• September 2020: Nestle launches broad-spectrum CBD softgel formulations with a special droplet delivery system known as VESIsorb

It has become clear that the mass market is not waiting for the regulatory big bang and neither are leading brands. While the FDA is focused on COVID and congress waits out its lame duck session, why is this happening now?

First, the industry’s supply chain has gone through a significant maturation process since the passing of the 2018 Farm Bill.

At that time, the default cannabinoid ingredient was CBD isolate, it cost ~$6,000 / kg, there were few, if any, processors who could trace their isolate back to the farm where the hemp was grown (in fact, much of the isolate at that time was imported from China), no processor was GMP-compliant, let alone GMP-certified, and certificates of analysis (COA’s) were pencil-whipped, if prepared and shared at all.

The supply chain has improved dramatically, driven by a more educated consumer base demanding consistency, safety, and efficacy. This consumer-driven flight to quality has forced brands to demand more of their supply chains, including cGMP-compliance (if not certifications), exhaustive stability and potency testing, and transparency and traceability throughout the production and testing processes. 

No longer can a brand survive because it has the letters “CBD” on its label–products need to work, and the efficacy focused-consumers have forced formulators to choose cannabinoid ingredients based on their product and consumer experience goals. As a result, leading processors give brands significantly more cannabinoid ingredient options, including THC-free distillates, water soluble full- and broad-spectrum cannabinoids, and minor cannabinoids in pure, isolated form or in water soluble powder or concentrated liquid, to name a few.

Consumer education, supply chain maturation, and dramatic ingredient innovation, all in one year? As we say, this is a “dog year” market, so one calendar year equates to seven years of cannabinoid market evolution. Case in point, since December, 2019, the three largest US-based processors have all gone through restructuring, the price of CBD isolate has dropped by nearly 10X (these phenomena are highly correlated), and the number of brands in the market is contracting rapidly.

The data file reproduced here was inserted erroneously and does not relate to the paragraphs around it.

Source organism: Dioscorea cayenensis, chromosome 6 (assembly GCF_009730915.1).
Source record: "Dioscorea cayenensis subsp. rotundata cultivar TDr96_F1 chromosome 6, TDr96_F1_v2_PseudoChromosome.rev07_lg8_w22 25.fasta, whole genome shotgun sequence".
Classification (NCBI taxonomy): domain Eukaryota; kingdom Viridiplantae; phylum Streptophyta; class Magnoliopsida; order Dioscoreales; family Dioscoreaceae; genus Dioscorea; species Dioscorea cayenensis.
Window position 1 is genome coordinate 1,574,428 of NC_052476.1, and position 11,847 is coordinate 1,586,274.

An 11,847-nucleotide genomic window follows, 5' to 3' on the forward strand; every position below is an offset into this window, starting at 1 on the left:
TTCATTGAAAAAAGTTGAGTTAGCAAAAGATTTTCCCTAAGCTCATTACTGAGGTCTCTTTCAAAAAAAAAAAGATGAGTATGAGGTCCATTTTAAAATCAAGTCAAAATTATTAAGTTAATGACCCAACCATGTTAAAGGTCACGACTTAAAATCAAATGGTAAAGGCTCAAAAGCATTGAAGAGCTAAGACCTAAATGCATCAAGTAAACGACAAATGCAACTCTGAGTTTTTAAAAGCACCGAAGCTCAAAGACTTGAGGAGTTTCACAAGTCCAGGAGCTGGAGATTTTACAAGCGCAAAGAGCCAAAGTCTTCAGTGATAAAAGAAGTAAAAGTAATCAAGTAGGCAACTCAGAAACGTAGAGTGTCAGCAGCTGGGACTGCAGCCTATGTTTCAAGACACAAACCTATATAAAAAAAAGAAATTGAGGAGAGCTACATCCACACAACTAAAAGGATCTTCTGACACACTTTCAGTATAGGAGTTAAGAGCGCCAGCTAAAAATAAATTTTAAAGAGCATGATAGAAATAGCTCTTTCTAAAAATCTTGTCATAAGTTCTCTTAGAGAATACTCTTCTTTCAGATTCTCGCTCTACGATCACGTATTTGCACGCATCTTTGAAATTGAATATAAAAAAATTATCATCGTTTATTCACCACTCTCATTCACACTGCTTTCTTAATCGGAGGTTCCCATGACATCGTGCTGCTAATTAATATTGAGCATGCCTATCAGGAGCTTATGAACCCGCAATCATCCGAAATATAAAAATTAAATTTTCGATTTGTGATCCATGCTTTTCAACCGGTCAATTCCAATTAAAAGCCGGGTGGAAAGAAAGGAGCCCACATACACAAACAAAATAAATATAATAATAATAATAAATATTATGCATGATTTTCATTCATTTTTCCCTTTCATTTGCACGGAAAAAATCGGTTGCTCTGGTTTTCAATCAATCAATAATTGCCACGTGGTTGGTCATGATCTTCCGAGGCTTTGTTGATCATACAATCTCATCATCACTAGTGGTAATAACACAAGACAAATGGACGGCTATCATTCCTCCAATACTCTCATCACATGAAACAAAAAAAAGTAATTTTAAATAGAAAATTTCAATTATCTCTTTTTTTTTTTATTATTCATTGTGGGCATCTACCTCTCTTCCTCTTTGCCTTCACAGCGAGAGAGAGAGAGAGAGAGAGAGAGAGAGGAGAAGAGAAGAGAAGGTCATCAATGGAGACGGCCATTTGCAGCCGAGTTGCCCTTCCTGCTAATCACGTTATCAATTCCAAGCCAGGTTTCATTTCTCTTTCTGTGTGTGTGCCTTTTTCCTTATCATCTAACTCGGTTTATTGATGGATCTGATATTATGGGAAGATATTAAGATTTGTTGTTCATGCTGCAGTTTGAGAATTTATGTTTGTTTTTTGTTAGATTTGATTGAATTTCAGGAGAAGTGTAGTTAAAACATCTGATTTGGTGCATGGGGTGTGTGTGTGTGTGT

The second reason big name brands are embracing cannabinoids is that we now have nearly two years observing the FDA’s regulation of the industry. 

Yes, the FDA is regulating the cannabinoid industry, it is exercising enforcement discretion to allow continued sales as long as companies are not making unsubstantiated health claims. Unsubstantiated health claims–examples include CBD curing Alzheimer’s, cancer, COVID–have been the only source of FDA warning letters that came with stern words as opposed to fines or other penalties. While it may be years until non-drug pathways are clarified for cannabinoids, there is negligible risk for brands with reputable supply chain partners launching responsibly marketed cannabinoid-infused topicals, supplements, and food and beverage additives.

The size of the carrot is the third and primary reason for household brands entering the fold–few, if any product categories have had the global, cross-category, broadscale demographic appeal. 

Case in point, Gronk’s followers are predominantly male millennials whereas Martha Stewart’s followers are primarily female boomers. These disparate demographics are a bridge too far for any other product category, but not for cannabinoids. Millennials use cannabinoids to address anxiety, boomers for aches and pains, and, with benefits across sleep support, skin care, and general wellbeing, cannabinoids have “touch-em-all” potential for a consumer-based that is informed and primed. In the US, awareness of CBD is over 80%, it took coconut water twenty years to reach that level of market awareness, a feat the CBD category has reached in under two. 

Whereas Martha is leading the charge in the US, the former Miss World, Priyanka Yoshikawa, is launching Mukoomi in Japan. This fever pitch is not a domestic phenomenon, countries the world over are having or preparing for their own ‘2018 Farm Bill’ moments, and Asia is expected to be the largest cannabinoid market in the world in the coming years

So, here are the takeaways from this market backdrop and the moves made by Gronk, Martha and Playboy.

  • For CBD brands, make sure you’ve upgraded your supply chain or be left behind.
  • For Non-CBD brands, start R&D today if you haven’t already. Again, the CBD market moves in dog years. 
  • For Product Developers, take advantage of the new ingredient technologies on the market. The entourage effect is a primary driver of efficacy and there are many cannabinoid blends that have yet to be discovered that will drive the customer experience your consumers desire.
  • For consumers, share feedback and critique openly and keep demanding more of your brands and of your cannabinoid products, as this market, more than any other, has and will continue to be driven by the end consumer.